A dental implant is a synthetic metallic root substitute which is placed or implanted in the jaw bone. It can be used to replace a single missing tooth, provide an abutment (anchor or retainer), replace several missing teeth, or provide added retention to a removable dental appliance such as a full or partial denture. In fact, if you are missing all of your natural teeth, it is possible to have maxillary (upper) and mandibular (lower) fixed replacements. The replacements do not come out and you cannot remove them yourself. Implants are the best long-term option to replace a missing tooth or teeth as they are fixed in position and extremely strong.
A dental implant consists of three components:
- Fixture: made of titanium, this is the section of the implant which fuses (known as osseo-integration) to the bone, making the implant extremely strong and stable.
- Abutment: this is the specialized attachments which connects the prosthesis, through the gum, onto the fixture.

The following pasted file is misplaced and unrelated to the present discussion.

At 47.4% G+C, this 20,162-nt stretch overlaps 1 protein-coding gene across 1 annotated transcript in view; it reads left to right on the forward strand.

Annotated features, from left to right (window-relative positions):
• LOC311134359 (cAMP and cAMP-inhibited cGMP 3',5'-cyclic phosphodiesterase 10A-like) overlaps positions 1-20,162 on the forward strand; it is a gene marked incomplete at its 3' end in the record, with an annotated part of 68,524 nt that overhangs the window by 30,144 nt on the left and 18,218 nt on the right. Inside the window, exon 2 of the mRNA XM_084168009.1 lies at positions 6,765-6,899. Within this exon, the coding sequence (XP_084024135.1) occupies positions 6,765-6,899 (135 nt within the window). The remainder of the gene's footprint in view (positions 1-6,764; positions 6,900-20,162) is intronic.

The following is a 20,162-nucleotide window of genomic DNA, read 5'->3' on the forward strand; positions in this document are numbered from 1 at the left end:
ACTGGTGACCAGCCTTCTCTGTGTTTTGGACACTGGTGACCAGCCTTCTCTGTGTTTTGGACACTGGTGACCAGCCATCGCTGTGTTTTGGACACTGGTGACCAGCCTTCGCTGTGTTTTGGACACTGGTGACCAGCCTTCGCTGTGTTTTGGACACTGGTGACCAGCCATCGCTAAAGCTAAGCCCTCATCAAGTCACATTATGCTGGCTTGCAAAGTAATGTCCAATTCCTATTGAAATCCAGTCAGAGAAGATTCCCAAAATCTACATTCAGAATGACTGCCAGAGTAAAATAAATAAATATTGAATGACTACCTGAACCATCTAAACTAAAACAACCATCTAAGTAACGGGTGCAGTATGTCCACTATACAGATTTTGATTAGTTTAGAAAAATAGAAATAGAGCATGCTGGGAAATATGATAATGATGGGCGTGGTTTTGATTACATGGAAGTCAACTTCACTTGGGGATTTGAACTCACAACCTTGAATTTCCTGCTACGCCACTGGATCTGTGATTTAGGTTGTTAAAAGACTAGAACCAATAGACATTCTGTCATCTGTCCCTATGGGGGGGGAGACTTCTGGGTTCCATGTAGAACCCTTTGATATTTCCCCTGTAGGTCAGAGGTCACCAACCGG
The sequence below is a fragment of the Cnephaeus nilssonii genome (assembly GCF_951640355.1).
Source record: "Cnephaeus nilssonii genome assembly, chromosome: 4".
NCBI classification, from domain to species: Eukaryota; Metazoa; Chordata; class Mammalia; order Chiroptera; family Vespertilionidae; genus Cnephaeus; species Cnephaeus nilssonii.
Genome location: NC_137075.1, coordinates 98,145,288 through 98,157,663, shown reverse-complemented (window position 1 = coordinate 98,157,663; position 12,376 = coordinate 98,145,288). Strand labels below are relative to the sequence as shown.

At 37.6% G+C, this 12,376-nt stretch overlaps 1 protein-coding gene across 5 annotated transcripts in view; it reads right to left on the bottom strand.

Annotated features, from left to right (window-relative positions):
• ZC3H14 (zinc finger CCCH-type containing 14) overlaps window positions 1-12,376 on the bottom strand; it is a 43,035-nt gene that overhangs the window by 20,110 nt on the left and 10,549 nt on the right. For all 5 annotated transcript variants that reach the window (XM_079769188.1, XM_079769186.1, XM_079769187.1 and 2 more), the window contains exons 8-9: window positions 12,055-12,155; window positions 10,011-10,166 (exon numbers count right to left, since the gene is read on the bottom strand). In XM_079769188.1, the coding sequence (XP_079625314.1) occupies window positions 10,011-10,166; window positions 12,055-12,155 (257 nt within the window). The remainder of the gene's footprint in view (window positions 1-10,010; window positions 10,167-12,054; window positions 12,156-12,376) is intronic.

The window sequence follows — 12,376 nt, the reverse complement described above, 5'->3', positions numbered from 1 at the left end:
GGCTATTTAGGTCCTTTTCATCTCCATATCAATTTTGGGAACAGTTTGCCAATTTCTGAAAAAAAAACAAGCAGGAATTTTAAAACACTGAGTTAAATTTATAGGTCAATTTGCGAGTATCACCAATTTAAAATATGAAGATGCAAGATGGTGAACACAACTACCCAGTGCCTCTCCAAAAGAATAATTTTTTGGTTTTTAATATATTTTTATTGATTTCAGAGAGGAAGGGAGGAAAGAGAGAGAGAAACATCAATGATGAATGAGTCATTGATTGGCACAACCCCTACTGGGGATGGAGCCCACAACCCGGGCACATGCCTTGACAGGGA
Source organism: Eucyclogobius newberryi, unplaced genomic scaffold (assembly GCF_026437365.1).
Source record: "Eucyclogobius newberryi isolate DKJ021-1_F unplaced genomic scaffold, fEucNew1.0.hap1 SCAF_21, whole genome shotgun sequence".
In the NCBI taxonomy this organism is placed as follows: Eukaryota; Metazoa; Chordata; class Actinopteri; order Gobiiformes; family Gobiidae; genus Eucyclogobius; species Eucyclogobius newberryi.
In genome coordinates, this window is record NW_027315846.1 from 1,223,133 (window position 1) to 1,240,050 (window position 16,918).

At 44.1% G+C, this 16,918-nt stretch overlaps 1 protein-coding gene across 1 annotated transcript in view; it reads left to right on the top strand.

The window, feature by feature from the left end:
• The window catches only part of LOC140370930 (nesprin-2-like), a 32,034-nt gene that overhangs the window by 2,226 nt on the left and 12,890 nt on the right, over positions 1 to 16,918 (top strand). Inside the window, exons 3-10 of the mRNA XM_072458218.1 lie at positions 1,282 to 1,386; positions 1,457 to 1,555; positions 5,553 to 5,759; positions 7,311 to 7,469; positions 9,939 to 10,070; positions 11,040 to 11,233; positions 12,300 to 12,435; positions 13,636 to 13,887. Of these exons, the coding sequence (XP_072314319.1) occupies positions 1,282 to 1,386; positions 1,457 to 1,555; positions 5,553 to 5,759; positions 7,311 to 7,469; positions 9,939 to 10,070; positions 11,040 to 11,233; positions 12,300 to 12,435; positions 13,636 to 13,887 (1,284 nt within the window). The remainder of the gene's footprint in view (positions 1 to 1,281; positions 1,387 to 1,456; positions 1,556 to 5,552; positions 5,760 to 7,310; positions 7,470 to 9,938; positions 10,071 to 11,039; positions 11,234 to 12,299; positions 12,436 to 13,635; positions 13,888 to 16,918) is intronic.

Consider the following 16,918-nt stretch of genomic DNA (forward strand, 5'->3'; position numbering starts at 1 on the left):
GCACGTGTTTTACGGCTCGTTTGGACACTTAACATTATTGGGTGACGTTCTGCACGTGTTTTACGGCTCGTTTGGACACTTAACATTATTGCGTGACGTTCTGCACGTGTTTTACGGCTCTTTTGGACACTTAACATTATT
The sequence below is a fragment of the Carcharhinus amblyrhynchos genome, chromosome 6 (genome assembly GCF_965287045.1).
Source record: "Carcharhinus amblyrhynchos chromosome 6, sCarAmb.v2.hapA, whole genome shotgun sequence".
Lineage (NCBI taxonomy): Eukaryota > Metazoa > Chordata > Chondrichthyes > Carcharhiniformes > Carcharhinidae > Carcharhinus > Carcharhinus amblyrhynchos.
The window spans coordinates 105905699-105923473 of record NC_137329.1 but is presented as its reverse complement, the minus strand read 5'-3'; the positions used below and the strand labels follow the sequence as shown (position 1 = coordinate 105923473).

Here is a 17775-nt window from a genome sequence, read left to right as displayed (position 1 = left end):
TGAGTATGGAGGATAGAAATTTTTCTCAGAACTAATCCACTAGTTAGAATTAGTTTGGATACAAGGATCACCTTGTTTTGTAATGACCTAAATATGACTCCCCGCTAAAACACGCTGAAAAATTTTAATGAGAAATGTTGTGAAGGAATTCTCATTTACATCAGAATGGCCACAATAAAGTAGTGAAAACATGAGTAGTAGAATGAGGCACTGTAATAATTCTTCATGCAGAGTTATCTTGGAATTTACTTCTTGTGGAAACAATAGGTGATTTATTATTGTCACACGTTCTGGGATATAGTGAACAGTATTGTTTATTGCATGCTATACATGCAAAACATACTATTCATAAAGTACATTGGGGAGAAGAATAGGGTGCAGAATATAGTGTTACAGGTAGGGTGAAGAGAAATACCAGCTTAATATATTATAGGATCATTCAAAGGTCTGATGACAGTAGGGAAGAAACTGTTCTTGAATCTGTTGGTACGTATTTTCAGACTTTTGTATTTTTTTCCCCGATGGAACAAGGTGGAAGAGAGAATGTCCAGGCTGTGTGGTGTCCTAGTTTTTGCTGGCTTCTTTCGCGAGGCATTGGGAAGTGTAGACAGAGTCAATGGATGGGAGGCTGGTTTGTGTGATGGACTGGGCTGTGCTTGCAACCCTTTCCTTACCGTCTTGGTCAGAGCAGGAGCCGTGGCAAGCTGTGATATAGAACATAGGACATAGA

- Prosthesis: this is the part of the implant which looks like a tooth or teeth. It can include a crown, bridge or denture.
- Help to withstand greater bite pressure than dentures
- Prevent bone loss in the jaw (this may reduce the risk of adjacent natural teeth becoming loose)
- Prevent the formation of hollowed or collapsed cheeks which can occur after tooth extraction (missing teeth cause bone loss in the jaw)
- Are usually surrounded by gum tissue like natural teeth
- May prevent gum recession
- Unlike bridges, do not require the cutting and reshaping of neighbouring healthy teeth
- Are firmly secured in the jaws and are not loose like dentures
- Are usually more comfortable than dentures
- Usually do not require separate care routines or special cleaning products, as with dentures or bridges.
- Like natural teeth, dental implants are cleaned by dental floss and tooth brushing.